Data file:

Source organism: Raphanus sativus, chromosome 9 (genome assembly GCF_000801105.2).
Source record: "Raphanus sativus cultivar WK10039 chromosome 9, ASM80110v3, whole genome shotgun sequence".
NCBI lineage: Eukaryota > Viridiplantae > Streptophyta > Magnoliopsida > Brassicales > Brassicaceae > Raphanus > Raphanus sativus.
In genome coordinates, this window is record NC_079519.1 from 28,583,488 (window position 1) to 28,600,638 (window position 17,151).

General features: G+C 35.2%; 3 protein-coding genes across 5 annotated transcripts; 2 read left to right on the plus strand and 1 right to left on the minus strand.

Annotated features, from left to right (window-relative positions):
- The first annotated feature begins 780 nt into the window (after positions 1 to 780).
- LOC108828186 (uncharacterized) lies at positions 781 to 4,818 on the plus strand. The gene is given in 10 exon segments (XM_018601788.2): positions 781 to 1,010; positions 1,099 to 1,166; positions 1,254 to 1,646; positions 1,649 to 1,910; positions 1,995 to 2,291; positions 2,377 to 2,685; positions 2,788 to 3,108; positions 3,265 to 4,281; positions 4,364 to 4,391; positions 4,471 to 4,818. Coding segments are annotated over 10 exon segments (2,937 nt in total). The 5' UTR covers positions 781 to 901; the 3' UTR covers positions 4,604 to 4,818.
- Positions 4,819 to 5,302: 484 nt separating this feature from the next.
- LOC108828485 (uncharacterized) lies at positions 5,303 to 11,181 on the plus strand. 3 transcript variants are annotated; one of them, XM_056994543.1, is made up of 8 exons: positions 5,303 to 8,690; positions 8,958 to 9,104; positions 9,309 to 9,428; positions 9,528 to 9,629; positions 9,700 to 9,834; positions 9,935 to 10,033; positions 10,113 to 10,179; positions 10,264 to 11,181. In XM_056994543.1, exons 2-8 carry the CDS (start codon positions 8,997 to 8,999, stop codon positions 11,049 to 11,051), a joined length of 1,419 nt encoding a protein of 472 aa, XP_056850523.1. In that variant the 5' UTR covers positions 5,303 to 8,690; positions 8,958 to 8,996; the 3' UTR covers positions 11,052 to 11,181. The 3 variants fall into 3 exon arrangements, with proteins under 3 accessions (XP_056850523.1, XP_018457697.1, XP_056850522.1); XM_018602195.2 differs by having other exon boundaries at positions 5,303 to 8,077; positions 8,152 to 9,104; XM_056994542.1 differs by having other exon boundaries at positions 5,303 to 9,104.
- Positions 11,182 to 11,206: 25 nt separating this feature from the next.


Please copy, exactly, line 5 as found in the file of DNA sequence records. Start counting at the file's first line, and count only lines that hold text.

General features: G+C 35.2%; 3 protein-coding genes across 5 annotated transcripts; 2 read left to right on the plus strand and 1 right to left on the minus strand.